The myAIRVO2 system delivers warmed and humidified respiratory gases, including at high-flow rates. It includes a humidifier with an integrated flow generator that is designed for use in patients who are breathing without help and has interfaces to suit both upper and bypassed airways (tracheostomy patients). Other features of myAIRVO2 are that it allows clinicians to titrate flow (from 10 to 60 litres/min on adult mode) and oxygen independently from one another and does not need a sealed interface. The product is marketed as AIRVO2 and myAIRVO2. myAIRVO2 is a device that is being used in the home or other domiciliary care environment. This briefing focuses on myAIRVO2 delivering nasal high-flow therapy for treating chronic obstructive pulmonary disease (COPD), including in a community setting.
myAIRVO2 differs from standard respiratory gas devices in being designed to allow the delivery of nasal high-flow therapy in a community setting. It also uses room air, removing the need for piped medical air, and humidifies the delivered air to reduce the risk of dryness and trauma to the upper airway mucosa.
The NICE guideline on chronic obstructive pulmonary disease recommends treatment options including smoking cessation, inhaled therapy, oral therapy, oxygen therapy, non-invasive ventilation, pulmonary rehabilitation and surgery.
The guideline makes detailed recommendations for patient selection and use of long-term oxygen therapy and non-invasive ventilation. The guideline does not include recommendations on nasal high-flow therapy as an alternative or adjunct to these interventions.
The British Thoracic Society guideline on oxygen use in adults in healthcare and emergency settings highlights that, as part of good clinical practice, high-flow nasal oxygen should be considered as an alternative to reservoir mask treatment in patients with acute respiratory failure without hypercapnia.
The place in treatment of myAIRVO2 in a community setting is uncertain because patient selection for nasal high-flow oxygen (or oxygen-enriched gases) isn't well defined. It could be used in place of, or as well as, long-term oxygen therapy or non-invasive ventilation.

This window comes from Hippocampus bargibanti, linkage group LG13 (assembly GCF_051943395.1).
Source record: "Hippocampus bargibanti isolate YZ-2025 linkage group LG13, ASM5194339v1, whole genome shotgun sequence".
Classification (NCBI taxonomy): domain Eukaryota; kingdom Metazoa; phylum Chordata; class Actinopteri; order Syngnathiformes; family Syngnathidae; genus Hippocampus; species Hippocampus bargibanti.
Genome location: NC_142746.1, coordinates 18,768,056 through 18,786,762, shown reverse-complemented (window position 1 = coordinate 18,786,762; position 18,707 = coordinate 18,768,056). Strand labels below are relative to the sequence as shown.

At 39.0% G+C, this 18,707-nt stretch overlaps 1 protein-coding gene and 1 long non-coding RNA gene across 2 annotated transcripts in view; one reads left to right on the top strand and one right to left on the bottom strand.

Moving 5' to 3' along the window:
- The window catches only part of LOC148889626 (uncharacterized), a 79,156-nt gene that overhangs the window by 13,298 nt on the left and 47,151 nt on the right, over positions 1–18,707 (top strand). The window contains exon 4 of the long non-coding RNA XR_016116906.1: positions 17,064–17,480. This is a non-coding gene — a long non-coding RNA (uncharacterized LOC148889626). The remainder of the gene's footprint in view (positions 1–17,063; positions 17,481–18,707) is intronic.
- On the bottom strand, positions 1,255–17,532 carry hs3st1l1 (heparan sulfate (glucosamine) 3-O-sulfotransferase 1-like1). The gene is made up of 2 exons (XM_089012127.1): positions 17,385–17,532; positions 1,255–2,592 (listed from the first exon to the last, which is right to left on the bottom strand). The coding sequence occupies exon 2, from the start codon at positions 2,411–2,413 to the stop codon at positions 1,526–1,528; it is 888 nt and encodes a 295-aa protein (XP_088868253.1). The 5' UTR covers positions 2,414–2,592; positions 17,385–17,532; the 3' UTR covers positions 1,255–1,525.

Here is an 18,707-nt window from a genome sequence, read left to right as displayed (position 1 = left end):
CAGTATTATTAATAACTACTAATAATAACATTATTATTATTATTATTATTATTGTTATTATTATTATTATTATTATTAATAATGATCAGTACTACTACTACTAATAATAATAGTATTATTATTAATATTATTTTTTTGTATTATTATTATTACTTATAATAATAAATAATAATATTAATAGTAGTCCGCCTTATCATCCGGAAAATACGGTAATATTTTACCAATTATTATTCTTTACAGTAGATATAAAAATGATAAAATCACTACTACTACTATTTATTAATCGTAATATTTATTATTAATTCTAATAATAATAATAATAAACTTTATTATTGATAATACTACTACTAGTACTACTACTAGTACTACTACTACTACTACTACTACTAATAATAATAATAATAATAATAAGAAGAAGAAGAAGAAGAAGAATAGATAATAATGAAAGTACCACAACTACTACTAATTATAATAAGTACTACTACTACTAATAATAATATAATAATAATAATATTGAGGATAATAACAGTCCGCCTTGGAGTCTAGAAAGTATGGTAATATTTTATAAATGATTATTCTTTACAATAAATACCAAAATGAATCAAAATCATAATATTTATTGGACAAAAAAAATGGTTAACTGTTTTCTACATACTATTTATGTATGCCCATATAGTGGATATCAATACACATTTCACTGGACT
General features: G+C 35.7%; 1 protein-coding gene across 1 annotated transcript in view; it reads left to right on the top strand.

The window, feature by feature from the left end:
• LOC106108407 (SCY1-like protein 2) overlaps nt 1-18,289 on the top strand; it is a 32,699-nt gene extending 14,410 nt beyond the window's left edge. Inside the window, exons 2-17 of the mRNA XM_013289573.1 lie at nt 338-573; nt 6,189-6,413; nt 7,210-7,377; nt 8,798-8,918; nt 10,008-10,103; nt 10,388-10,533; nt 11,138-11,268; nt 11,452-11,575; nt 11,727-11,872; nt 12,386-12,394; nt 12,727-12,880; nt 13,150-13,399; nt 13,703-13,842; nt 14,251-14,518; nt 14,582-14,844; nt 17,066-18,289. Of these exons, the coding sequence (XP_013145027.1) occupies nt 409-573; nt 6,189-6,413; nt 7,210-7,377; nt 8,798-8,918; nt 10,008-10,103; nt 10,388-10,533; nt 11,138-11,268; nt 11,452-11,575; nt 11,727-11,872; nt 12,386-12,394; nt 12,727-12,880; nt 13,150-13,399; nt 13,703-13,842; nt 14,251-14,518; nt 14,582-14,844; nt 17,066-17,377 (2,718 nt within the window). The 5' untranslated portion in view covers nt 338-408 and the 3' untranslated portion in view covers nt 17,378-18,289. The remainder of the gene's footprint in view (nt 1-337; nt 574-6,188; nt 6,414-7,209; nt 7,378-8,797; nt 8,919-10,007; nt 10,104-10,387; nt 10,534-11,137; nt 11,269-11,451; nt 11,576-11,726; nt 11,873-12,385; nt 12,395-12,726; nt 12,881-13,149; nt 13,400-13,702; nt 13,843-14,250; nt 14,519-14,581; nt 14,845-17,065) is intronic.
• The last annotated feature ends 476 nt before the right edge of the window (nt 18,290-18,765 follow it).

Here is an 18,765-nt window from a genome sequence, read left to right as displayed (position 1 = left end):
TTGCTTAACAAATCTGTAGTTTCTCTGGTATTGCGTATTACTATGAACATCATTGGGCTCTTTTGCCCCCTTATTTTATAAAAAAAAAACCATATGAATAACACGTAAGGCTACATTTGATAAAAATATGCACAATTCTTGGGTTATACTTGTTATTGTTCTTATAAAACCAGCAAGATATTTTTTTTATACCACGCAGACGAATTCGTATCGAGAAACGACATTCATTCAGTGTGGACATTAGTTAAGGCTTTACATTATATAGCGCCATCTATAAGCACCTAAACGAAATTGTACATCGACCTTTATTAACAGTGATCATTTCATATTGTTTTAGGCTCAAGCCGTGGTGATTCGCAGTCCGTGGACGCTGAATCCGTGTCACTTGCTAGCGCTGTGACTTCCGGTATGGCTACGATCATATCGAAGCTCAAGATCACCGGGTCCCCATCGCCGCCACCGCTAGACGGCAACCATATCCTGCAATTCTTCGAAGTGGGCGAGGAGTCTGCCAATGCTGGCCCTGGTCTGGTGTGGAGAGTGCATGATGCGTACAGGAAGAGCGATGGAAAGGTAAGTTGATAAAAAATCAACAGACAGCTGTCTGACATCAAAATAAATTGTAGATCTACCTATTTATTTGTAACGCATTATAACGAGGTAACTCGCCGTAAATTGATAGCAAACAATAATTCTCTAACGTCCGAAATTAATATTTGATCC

myAIRVO2 would be prescribed by a healthcare professional and administered by a carer or community nursing staff or the patient themselves.
myAIRVO2 costs £2,475 (including 3 filters) and has a lifespan of 5 years with no additional servicing costs or needs. The consumable components cost £136 per patient per 2‑month period and £9 per filter, which needs replacing every 3 months or 1,000 hours of use. Based on these costings, the total device costs of myAIRVO2 are £1,320 per patient in the first year and £1,347 in the remaining 4 years.
Nasal high-flow therapy is not routinely delivered in a community setting in the NHS so direct comparative costs are not available. Interventions that myAIRVO2 might replace or be used alongside include a domiciliary non-invasive ventilation service (£2,373 in the first year, excluding device costs, and £1,536 in subsequent years [Dretzke et al. 2015]).
myAIRVO2 would represent an additional cost to standard care, which could potentially be offset if it resulted in a reduction in exacerbations, admissions to hospital, or antibiotic use. Other cost savings may be possible if myAIRVO2 helps support early discharge from hospital. myAIRVO2 is for use in the patient's home and in community care facilities. It is anticipated that introducing this technology for community-based patients would need some pathway redesign with changes in resourcing because of this.